Project Veritas Sues Over Mass. Eavesdropping Law

Says it violates First Amendment
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Project Veritas Action Fund, the conservative activist group that makes and posts hidden camera videos that have most recently targeted alleged Democratic voter fraud, are going to court to challenge a Massachusetts law it says hampers those efforts.

The suit, Project Veritas Action Fund v. [Suffolk County District Attorney Daniel] Conley, takes aim at an eavesdropping law it argues unconstitutionally restricts newsgathering techniques allowed in most other states.

Journalists face a potential five years in prison and a $10,000 fine for secretly recording political candidates and public figures in public places and could even get prison time and a fine for simply possessing recording equipment.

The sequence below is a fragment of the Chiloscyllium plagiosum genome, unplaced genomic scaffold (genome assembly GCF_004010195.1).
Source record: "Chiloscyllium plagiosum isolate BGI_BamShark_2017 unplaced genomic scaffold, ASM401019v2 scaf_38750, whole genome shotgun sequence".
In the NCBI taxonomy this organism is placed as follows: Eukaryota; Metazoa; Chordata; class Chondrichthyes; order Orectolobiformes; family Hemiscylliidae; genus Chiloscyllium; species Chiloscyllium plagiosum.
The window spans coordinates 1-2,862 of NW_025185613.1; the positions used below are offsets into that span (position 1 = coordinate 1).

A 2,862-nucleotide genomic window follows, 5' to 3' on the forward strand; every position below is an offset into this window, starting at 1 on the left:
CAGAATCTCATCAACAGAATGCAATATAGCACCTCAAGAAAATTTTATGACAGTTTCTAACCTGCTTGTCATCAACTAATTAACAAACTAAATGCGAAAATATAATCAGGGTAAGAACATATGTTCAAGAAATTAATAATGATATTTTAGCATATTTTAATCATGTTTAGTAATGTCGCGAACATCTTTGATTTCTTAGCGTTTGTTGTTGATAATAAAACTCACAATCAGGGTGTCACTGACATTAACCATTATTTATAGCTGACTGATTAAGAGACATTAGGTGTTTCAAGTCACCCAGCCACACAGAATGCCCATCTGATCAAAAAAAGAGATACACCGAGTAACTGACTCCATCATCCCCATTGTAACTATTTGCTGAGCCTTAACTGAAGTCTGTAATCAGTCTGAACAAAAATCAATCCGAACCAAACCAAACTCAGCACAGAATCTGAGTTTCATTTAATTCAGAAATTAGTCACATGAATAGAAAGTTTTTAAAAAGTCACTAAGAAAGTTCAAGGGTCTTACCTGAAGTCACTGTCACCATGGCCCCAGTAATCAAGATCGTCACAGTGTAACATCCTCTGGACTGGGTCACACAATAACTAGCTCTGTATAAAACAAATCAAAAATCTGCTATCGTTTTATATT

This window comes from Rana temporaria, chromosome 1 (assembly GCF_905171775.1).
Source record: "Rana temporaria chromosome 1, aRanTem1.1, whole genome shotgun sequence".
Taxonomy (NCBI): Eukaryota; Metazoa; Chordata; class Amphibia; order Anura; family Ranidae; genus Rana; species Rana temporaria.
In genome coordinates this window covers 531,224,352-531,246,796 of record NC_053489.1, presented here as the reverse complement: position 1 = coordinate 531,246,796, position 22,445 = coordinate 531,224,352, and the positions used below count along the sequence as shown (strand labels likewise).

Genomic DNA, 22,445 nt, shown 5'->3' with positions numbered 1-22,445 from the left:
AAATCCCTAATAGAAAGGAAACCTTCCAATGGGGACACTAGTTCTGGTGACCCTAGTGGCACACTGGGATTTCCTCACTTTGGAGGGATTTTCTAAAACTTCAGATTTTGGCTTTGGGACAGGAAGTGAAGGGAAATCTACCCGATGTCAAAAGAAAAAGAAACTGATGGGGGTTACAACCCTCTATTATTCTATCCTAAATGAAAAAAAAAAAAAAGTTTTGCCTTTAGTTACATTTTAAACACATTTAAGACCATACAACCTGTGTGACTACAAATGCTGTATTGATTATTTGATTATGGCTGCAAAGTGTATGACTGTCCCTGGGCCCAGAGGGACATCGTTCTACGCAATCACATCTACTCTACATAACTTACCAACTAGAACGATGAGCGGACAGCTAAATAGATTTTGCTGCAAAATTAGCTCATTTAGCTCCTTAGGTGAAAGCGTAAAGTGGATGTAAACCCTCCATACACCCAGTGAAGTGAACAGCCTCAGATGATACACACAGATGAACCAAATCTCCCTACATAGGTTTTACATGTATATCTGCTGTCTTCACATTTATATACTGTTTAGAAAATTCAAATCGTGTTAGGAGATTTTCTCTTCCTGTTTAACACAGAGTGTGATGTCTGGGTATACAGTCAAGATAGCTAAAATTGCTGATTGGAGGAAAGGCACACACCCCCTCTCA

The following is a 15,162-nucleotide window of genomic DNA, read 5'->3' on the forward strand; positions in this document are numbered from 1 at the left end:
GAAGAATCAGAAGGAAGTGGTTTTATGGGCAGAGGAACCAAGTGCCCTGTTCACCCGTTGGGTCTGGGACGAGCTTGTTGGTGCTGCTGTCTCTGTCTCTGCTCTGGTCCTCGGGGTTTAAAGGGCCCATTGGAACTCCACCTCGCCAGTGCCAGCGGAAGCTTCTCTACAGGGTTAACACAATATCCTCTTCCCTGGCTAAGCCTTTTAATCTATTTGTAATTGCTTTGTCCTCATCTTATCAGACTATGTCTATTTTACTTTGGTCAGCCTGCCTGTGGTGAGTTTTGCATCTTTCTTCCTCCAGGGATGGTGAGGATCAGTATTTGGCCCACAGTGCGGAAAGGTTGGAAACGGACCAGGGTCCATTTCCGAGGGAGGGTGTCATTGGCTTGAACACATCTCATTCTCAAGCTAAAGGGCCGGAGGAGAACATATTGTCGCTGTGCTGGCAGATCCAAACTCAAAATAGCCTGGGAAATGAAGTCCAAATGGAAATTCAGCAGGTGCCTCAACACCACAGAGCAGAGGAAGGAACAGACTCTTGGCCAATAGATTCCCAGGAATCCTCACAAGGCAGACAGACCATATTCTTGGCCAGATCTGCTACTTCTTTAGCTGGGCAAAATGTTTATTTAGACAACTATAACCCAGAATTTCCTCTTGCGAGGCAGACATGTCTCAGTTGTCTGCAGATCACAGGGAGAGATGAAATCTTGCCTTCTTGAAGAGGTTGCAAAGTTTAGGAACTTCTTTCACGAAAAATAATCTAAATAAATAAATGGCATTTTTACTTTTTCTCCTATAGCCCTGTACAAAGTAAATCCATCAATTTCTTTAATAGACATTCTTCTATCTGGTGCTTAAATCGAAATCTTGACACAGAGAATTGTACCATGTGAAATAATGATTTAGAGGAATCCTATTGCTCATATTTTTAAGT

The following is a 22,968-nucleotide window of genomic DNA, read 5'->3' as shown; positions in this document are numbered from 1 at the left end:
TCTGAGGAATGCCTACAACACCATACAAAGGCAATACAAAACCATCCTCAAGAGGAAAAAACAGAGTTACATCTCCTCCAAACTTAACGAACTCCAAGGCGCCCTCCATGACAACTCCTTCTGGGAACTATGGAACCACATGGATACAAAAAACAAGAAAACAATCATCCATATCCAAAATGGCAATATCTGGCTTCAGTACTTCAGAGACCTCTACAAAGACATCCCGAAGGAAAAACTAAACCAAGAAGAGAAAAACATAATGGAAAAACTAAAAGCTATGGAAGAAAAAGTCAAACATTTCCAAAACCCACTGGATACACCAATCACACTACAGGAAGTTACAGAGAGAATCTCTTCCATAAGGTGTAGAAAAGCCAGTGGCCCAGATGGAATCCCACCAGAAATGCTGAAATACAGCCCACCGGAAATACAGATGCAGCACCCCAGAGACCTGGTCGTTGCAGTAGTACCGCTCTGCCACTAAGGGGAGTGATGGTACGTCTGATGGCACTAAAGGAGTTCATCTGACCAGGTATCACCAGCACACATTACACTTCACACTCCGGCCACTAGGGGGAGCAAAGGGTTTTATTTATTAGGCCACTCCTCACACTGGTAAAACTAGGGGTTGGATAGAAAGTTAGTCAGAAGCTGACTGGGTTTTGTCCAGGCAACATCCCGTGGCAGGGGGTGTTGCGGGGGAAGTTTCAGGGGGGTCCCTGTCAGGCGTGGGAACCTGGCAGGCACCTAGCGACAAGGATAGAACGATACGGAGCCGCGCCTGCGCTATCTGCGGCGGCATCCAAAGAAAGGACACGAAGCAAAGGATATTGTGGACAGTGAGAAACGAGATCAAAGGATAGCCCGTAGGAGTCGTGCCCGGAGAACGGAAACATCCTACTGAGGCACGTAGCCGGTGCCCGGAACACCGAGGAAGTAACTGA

“Because corrupt politicians don’t broadcast their fraud, waste and abuse on television or from a podium at a campaign rally, it’s critical that undercover reporters be allowed their constitutional rights in order to inform the public about wrongdoing at taxpayer expense,” said PVA president James O’Keefe in a statement.

O'Keefe and company have made a name for themselves via undercover videos and audio recordings, some allegedly heavily edited, of ACORN staffers, Planned Parenthood and NPR execs, textbook distributors and others.